Jacques Mattheij

Technology, Coding and Business

Dealing With Insomnia

A couple of months ago I received a present, a small book titled ‘Why we sleep’ by Matthew walker. It is an interesting book that takes you through the physiological and psychological effects of sleeping and the damage done by lack of sleep. I don’t necessarily subscribe to each and every bit in the book, there are certain passages that ring as though the data does not support them but all in all it did open my eyes to how much damage I’ve been doing to my body over the years. It also convinced me that this needs to stop.

Ever since I started programming properly at the ripe old age of 15 it has been like that. My usual daily rhythm would be to sleep late, get up, slowly get started and by 8 pm or so I’d be moving fast and this would last until daybreak. Sometimes I’d go without sleep for a day, sometimes for two. Once messed up like that because of a single night it would take weeks, or even months to get back to ‘normal’. Because of the health effects and the fact that this makes it much harder to interact with the rest of the world (I do have a family and also a business to run) the time has come to put a stop to this. But it’s not that easy. Insomnia is defined as “having trouble sleeping or staying asleep”. It’s a symptom rather than a cause, and having trouble sleeping and staying asleep can have many causes. In my case: being a very light sleeper, worrying a lot before falling asleep over whatever I was doing just prior, being stressed about the (near) future such as some business issue or family crisis. Nothing better to stop me from falling asleep is knowing that I’ll have to be up and about at a certain time in the morning. It’s pretty much a guarantee for a sleepless night.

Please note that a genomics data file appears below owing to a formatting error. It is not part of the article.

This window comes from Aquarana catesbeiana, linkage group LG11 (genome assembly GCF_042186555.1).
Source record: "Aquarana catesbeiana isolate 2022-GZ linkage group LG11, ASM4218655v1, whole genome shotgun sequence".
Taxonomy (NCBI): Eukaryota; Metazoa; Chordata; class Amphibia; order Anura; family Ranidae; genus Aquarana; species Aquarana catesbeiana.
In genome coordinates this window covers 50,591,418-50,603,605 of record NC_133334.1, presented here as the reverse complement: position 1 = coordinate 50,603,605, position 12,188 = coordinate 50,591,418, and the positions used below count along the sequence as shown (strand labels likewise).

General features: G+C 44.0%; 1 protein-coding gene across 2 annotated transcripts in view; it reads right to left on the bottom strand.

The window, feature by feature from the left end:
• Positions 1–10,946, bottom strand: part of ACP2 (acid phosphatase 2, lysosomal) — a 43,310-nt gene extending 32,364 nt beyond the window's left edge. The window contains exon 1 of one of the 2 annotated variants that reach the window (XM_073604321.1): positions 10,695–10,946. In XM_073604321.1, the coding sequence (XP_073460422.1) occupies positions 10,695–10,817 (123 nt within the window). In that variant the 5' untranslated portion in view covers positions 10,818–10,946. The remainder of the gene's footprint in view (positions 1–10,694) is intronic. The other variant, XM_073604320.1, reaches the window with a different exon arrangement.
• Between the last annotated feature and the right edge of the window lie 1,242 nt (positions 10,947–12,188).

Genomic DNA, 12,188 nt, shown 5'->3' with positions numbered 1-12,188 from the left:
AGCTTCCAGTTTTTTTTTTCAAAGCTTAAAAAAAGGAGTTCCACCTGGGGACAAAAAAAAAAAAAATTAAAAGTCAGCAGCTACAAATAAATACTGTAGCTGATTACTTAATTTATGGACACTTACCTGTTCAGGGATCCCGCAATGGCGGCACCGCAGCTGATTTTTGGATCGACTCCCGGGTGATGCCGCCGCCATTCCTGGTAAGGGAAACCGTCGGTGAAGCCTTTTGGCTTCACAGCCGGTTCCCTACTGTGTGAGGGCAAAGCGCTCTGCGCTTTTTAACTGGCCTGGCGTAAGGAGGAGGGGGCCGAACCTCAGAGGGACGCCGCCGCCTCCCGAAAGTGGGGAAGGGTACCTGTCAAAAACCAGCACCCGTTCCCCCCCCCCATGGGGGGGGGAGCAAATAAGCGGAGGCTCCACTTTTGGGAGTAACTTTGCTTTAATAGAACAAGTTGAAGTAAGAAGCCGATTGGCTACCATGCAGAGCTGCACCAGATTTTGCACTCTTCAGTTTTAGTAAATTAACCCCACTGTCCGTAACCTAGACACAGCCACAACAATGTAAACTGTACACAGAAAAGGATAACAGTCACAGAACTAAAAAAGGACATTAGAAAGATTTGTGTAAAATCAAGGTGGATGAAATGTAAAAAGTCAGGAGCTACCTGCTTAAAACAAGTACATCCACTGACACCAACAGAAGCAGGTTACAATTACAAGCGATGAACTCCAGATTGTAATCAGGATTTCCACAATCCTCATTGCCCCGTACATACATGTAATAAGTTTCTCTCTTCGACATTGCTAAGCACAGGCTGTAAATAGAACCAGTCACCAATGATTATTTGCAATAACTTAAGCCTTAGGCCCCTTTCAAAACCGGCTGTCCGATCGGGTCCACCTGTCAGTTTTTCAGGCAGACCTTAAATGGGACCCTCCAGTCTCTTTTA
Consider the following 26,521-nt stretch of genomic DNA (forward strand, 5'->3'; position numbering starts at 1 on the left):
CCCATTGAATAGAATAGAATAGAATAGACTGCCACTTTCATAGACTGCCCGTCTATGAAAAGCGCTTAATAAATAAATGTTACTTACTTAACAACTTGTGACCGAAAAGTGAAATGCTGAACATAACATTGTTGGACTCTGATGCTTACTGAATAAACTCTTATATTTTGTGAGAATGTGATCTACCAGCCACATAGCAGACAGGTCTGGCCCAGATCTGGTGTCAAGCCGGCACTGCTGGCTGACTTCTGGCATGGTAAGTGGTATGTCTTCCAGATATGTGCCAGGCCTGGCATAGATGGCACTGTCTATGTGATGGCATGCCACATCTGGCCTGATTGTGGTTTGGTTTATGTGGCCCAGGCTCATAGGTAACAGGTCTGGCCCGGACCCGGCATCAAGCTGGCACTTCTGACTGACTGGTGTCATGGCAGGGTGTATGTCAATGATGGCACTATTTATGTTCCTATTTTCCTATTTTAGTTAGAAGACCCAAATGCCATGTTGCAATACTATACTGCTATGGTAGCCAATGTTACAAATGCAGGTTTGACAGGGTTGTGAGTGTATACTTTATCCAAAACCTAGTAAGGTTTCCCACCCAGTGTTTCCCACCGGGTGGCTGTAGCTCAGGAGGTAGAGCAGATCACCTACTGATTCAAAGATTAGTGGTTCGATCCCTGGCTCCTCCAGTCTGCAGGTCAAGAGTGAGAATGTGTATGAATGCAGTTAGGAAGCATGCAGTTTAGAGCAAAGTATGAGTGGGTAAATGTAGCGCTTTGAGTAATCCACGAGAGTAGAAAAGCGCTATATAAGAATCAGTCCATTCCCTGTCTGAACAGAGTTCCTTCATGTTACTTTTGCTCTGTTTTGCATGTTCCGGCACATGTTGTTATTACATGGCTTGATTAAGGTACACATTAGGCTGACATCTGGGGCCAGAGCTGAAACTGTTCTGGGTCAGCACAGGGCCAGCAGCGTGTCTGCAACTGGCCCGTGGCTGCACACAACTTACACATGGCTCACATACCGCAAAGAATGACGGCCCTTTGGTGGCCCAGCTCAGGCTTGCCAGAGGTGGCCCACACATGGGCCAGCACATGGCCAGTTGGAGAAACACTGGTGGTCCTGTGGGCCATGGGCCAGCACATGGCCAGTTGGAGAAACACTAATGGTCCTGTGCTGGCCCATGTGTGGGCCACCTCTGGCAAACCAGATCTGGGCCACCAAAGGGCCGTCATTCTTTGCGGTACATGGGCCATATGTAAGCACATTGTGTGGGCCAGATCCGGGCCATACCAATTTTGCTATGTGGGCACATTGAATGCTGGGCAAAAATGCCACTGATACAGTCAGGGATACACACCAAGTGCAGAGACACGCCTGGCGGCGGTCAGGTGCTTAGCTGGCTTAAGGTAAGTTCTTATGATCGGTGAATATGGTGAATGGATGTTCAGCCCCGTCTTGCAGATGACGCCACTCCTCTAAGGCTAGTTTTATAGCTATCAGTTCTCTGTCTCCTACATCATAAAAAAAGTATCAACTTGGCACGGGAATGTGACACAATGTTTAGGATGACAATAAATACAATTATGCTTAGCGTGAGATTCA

A contributing factor is that there is another small problem: I actually love the night.

What I love about the night is this one thing that I can’t seem to get during the day: it is dead quiet. Finally, the world is asleep and even a person who has trouble focusing in the face of distraction has a chance of getting something done. No more phone calls, screaming kids, traffic, airplanes and a hundred and one other sources of noise pollution. The only sound at night would be the clicking of my keyboard. I’ve had single nights that were more productive than the weeks preceding them and I never made the link with the sound levels before. So, noise pollution may well be the root cause of my lack of daylight productivity rather than that “I’m a night person” as I used to tell myself. But that night person typically did not get enough sleep because falling asleep was super hard for me regardless of when I tried it due to a lack of sleep-pressure (as the book calls it) when I needed it most. And just an hour or so of napping and I would be unable to sleep for yet another full day, and even the slightest disturbance when I was about to fall asleep would reset the counter and I could start all over again. Just falling asleep could easily take five hours, bonus stress points awarded if there was an important thing that needed doing the next morning, say a meeting or an external appointment.